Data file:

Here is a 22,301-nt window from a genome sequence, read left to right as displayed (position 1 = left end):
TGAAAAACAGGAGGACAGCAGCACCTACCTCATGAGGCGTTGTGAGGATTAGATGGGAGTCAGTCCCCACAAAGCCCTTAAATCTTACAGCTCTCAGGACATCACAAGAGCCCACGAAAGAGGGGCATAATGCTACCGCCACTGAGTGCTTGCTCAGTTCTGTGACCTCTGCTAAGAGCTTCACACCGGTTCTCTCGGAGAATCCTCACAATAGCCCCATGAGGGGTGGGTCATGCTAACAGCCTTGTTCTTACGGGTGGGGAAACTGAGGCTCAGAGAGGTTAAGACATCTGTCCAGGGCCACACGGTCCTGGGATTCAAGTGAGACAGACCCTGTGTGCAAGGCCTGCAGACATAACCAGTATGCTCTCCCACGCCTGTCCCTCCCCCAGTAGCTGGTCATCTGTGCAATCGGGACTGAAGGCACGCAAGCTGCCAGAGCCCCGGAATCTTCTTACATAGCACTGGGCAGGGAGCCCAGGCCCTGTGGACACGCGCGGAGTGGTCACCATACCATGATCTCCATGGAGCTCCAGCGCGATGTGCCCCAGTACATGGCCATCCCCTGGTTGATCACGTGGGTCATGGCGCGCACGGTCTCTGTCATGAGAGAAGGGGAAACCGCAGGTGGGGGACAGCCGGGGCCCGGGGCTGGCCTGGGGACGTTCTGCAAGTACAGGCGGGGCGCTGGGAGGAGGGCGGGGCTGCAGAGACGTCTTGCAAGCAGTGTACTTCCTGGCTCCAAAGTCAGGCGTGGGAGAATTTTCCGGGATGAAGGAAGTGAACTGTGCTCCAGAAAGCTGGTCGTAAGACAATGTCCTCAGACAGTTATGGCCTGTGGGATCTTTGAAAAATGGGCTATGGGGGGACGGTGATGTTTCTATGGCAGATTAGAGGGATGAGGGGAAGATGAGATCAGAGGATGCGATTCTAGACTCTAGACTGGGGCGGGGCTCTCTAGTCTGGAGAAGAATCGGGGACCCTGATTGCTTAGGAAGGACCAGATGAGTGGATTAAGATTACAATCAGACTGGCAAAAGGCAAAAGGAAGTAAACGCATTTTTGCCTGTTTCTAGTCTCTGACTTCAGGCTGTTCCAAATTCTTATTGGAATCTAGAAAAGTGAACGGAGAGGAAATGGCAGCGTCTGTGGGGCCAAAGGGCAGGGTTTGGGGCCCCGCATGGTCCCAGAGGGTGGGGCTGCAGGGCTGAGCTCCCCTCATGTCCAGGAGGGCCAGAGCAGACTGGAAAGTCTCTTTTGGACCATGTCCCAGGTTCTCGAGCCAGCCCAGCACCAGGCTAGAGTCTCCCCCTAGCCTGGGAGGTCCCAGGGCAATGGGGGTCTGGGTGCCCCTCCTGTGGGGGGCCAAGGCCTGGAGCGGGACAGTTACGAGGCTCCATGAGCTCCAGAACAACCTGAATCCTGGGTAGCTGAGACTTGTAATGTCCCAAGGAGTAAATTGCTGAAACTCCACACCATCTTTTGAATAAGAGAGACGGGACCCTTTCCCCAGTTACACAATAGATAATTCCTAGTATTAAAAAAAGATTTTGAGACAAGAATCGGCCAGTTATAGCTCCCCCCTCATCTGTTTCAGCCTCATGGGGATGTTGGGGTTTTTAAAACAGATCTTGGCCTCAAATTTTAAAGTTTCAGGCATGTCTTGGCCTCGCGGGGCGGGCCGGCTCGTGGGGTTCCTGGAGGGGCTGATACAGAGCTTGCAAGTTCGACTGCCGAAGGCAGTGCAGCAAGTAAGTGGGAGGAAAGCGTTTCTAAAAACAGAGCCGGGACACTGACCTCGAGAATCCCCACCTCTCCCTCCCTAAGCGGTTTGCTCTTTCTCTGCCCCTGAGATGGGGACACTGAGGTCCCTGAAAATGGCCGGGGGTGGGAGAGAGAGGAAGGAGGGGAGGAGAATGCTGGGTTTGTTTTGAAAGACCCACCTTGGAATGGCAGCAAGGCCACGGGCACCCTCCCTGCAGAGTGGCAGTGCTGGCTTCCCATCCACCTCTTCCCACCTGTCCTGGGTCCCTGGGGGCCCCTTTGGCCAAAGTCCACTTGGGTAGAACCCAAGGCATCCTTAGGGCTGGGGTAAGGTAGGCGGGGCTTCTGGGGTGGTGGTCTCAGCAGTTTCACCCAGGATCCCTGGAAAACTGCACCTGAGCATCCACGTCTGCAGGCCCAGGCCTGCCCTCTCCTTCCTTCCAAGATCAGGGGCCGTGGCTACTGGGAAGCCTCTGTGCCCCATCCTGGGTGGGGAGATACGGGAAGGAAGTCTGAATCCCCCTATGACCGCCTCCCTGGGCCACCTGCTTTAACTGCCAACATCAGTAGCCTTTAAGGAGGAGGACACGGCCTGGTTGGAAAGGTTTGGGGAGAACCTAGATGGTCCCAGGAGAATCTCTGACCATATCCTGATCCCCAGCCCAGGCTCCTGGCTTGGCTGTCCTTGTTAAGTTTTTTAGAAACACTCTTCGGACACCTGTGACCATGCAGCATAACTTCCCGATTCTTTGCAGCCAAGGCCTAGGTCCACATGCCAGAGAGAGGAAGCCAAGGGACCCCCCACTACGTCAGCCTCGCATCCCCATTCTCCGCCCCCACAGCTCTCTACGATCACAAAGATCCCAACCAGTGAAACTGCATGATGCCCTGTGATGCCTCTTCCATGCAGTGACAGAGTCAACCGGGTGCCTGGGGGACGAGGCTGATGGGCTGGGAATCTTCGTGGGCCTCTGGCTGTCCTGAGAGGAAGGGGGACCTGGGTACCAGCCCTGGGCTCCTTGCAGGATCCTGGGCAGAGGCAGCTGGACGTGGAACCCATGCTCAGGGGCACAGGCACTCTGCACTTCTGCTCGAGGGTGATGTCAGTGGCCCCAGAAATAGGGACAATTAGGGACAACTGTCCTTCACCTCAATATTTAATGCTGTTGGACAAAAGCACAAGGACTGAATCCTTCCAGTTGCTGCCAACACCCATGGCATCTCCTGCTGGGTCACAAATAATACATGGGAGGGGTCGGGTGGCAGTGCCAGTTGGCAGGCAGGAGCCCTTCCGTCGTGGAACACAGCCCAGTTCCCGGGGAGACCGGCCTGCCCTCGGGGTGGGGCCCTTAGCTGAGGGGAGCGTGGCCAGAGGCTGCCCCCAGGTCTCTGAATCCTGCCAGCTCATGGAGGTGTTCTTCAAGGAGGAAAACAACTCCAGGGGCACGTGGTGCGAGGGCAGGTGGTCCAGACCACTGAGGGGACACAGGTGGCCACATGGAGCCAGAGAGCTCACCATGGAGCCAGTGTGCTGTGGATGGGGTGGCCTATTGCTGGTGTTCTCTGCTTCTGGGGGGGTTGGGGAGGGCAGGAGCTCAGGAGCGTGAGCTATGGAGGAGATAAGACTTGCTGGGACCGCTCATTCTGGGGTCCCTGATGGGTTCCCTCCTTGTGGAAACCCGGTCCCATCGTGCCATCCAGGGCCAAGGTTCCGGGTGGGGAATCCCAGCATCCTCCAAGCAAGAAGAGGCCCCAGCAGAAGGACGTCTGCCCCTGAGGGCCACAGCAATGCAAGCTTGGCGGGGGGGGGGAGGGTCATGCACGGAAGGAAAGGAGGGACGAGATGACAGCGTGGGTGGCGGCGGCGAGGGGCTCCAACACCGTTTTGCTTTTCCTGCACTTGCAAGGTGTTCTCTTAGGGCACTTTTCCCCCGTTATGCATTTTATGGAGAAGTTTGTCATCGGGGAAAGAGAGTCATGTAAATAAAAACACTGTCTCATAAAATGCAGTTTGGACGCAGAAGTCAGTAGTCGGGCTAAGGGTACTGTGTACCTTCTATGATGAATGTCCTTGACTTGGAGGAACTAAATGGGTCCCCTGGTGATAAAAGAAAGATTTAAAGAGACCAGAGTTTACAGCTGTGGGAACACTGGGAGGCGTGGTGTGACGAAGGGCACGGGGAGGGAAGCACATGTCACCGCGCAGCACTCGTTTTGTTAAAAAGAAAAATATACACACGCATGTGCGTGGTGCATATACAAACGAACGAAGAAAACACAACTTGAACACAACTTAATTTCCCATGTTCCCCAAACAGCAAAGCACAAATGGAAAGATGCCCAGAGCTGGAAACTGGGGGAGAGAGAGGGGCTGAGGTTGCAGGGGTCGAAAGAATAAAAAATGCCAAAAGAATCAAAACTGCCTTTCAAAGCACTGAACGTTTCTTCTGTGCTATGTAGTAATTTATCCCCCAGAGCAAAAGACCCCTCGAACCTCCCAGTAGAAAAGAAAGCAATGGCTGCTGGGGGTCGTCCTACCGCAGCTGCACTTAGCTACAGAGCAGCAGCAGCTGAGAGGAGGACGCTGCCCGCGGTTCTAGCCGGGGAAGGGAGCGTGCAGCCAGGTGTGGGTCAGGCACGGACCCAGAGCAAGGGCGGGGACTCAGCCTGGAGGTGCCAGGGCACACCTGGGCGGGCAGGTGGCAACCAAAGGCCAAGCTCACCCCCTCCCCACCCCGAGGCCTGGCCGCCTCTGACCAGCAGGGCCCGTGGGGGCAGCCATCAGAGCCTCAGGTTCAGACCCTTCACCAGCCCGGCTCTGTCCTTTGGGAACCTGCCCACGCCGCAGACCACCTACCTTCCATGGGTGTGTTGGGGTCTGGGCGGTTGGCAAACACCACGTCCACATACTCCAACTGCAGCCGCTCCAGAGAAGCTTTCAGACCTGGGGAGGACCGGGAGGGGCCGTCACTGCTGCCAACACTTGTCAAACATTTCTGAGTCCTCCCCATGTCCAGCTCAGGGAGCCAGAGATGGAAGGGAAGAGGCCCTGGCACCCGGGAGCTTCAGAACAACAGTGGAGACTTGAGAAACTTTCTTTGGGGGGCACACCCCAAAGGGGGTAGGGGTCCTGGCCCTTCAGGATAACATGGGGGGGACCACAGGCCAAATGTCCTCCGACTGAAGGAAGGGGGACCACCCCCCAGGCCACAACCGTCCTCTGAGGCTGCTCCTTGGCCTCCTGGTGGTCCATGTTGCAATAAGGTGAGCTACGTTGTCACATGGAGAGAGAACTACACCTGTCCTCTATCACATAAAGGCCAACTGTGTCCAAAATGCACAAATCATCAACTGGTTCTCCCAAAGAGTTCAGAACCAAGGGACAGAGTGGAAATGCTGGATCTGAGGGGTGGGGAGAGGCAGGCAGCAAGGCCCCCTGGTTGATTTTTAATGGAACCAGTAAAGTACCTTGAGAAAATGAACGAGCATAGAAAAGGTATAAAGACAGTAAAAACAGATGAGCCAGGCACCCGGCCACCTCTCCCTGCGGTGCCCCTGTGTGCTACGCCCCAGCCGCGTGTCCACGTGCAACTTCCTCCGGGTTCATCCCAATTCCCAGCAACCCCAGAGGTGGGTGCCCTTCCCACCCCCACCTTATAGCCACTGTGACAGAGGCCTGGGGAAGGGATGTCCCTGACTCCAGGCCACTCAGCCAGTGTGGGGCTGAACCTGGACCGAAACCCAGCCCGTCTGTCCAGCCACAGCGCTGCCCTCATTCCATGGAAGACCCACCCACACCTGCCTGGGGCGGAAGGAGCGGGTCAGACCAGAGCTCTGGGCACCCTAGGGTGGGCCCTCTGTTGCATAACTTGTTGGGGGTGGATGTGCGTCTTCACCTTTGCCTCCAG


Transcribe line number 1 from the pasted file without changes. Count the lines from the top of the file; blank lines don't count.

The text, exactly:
Here is a 22,301-nt window from a genome sequence, read left to right as displayed (position 1 = left end):